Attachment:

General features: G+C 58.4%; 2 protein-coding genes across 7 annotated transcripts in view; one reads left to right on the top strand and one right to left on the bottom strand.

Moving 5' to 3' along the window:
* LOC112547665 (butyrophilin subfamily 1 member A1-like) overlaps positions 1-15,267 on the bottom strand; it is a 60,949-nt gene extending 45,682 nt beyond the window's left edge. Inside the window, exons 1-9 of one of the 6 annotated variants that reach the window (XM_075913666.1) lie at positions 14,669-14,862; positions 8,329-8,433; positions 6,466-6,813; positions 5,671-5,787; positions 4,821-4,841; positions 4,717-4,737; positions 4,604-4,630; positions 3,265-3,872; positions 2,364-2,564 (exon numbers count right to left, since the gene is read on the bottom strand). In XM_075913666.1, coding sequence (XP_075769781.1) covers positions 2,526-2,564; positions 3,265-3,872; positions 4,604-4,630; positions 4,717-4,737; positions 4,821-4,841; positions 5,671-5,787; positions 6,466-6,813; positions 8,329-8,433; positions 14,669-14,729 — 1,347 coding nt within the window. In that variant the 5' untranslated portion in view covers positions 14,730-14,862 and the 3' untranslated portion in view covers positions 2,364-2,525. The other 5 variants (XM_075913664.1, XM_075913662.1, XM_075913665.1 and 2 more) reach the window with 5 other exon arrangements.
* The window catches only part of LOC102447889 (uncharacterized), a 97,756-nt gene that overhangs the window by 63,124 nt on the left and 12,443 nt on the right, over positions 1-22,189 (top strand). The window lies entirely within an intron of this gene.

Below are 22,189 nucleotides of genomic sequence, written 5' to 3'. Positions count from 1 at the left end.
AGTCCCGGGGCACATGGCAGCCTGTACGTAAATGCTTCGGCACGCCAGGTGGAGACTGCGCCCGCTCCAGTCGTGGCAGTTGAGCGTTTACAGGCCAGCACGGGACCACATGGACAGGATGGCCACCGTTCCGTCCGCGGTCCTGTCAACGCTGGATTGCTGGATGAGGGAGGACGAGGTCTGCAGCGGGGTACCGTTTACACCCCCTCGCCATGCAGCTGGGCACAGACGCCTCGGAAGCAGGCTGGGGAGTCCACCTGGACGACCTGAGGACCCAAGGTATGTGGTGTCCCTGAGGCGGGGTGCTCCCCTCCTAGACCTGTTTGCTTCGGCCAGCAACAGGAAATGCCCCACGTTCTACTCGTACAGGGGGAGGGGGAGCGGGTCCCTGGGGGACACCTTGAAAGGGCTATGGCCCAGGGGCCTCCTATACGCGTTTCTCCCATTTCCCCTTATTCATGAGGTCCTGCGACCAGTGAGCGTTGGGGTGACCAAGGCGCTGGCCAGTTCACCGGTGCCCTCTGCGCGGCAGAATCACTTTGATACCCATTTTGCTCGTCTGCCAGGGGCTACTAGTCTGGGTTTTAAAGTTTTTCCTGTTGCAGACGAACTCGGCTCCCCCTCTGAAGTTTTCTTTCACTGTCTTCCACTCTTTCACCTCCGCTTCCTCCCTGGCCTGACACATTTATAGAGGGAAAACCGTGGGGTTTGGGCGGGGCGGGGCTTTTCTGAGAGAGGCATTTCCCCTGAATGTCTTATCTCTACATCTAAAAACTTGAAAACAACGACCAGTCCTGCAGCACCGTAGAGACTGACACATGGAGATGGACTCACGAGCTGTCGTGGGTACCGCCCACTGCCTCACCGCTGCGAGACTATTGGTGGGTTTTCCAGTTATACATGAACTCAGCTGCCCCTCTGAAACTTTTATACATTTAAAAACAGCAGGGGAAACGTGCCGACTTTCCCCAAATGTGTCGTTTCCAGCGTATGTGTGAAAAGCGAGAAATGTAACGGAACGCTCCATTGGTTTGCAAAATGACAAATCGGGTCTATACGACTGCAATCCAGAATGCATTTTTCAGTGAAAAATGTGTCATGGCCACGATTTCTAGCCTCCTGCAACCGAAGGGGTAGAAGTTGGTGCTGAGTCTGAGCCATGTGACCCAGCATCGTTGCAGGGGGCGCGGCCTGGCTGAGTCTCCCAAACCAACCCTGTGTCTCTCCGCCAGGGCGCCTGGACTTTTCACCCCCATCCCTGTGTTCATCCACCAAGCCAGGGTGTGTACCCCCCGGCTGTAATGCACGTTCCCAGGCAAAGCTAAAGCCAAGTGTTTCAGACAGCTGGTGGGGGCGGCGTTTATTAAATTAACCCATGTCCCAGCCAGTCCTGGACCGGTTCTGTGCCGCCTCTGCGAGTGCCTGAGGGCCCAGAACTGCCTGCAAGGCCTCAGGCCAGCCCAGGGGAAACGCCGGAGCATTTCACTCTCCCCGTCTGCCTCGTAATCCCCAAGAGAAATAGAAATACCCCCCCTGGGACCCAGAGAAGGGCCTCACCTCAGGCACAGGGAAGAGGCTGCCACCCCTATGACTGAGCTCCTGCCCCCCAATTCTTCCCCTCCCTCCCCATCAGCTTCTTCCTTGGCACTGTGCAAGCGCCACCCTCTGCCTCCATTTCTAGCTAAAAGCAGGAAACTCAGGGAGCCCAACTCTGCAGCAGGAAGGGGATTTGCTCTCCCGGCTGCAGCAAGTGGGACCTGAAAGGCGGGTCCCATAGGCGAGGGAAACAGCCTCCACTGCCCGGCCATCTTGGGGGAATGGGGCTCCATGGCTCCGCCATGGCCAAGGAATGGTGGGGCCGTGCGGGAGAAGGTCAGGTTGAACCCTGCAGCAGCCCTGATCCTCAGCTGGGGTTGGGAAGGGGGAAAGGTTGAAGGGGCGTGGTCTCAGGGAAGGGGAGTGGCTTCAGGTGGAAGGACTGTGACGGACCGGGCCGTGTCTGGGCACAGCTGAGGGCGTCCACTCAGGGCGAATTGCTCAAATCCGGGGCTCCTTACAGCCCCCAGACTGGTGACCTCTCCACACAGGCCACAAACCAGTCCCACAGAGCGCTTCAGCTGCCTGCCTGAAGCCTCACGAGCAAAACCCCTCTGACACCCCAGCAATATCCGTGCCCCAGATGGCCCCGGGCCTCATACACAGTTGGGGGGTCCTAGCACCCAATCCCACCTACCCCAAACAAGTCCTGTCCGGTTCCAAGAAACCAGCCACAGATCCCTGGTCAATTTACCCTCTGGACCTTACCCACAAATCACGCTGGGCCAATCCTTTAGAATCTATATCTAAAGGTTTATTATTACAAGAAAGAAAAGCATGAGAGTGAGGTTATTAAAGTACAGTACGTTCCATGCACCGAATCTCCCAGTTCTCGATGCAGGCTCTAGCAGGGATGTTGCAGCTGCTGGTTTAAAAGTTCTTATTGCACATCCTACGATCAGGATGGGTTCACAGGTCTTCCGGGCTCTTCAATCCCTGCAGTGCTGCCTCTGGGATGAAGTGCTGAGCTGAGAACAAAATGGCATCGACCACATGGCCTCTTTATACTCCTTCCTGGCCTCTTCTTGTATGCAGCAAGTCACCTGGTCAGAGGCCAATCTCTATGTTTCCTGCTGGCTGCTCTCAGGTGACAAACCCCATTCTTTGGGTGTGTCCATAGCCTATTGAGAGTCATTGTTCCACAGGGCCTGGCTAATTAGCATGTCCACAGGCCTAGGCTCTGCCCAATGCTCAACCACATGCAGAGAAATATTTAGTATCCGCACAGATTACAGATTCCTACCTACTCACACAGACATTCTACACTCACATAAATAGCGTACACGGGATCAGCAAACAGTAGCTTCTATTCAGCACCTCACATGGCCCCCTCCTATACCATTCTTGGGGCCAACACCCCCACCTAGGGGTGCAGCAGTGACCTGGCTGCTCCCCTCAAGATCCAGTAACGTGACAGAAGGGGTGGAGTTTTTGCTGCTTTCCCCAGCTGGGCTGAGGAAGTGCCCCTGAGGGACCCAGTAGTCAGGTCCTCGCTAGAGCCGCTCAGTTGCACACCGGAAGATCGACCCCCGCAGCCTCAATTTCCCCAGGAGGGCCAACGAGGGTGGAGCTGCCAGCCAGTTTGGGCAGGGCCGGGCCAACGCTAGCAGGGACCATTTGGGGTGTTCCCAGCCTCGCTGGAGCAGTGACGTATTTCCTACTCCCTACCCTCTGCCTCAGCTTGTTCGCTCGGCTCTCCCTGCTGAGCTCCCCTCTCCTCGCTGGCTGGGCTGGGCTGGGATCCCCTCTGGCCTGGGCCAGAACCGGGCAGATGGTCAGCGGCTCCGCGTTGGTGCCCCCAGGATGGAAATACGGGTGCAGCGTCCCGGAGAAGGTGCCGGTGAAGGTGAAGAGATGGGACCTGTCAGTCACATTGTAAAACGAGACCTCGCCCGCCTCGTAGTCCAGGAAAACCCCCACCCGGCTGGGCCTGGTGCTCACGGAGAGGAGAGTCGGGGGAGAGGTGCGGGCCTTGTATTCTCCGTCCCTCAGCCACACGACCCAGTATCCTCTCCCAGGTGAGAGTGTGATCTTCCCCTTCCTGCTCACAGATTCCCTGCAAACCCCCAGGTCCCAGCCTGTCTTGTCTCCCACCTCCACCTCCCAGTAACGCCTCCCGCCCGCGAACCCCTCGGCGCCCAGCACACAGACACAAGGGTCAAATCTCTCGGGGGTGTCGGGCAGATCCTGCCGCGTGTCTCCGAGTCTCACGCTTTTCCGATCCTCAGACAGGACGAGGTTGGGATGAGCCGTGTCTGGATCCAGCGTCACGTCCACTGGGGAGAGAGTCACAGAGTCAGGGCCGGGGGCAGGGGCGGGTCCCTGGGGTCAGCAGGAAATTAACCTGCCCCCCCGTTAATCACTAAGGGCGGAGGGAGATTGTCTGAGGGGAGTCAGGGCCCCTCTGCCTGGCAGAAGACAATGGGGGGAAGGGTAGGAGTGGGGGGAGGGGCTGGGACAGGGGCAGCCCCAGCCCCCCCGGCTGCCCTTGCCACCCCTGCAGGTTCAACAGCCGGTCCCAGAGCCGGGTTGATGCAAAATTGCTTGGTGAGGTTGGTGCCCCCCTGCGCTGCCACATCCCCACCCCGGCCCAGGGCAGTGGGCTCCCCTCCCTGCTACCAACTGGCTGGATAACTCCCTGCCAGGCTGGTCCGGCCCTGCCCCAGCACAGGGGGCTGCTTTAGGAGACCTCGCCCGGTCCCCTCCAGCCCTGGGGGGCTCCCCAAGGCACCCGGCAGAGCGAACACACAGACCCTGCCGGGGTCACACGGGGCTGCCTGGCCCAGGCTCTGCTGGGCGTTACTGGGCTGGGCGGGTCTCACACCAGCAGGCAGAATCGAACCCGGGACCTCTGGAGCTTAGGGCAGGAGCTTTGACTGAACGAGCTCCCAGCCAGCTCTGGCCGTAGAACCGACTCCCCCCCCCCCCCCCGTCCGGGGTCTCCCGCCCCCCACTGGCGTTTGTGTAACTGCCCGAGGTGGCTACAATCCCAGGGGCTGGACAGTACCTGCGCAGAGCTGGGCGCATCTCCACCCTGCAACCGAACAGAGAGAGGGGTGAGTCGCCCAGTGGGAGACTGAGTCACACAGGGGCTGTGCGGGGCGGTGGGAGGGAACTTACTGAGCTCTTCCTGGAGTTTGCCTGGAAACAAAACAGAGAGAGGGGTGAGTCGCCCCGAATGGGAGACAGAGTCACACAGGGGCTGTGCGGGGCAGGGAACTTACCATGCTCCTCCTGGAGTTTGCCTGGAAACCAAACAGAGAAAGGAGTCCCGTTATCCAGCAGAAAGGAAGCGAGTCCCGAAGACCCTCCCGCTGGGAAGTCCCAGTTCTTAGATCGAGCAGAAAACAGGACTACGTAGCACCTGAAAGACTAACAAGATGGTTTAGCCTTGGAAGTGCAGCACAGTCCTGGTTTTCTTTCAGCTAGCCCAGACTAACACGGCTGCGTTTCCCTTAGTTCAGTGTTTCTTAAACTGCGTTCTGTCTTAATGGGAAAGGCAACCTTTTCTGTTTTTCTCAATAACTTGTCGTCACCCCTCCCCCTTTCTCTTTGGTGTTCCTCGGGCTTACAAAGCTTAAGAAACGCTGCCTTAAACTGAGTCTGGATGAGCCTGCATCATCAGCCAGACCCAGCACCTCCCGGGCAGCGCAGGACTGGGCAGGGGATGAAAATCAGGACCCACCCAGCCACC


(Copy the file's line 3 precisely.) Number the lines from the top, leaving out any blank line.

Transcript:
* LOC112547665 (butyrophilin subfamily 1 member A1-like) overlaps positions 1-15,267 on the bottom strand; it is a 60,949-nt gene extending 45,682 nt beyond the window's left edge. Inside the window, exons 1-9 of one of the 6 annotated variants that reach the window (XM_075913666.1) lie at positions 14,669-14,862; positions 8,329-8,433; positions 6,466-6,813; positions 5,671-5,787; positions 4,821-4,841; positions 4,717-4,737; positions 4,604-4,630; positions 3,265-3,872; positions 2,364-2,564 (exon numbers count right to left, since the gene is read on the bottom strand). In XM_075913666.1, coding sequence (XP_075769781.1) covers positions 2,526-2,564; positions 3,265-3,872; positions 4,604-4,630; positions 4,717-4,737; positions 4,821-4,841; positions 5,671-5,787; positions 6,466-6,813; positions 8,329-8,433; positions 14,669-14,729 — 1,347 coding nt within the window. In that variant the 5' untranslated portion in view covers positions 14,730-14,862 and the 3' untranslated portion in view covers positions 2,364-2,525. The other 5 variants (XM_075913664.1, XM_075913662.1, XM_075913665.1 and 2 more) reach the window with 5 other exon arrangements.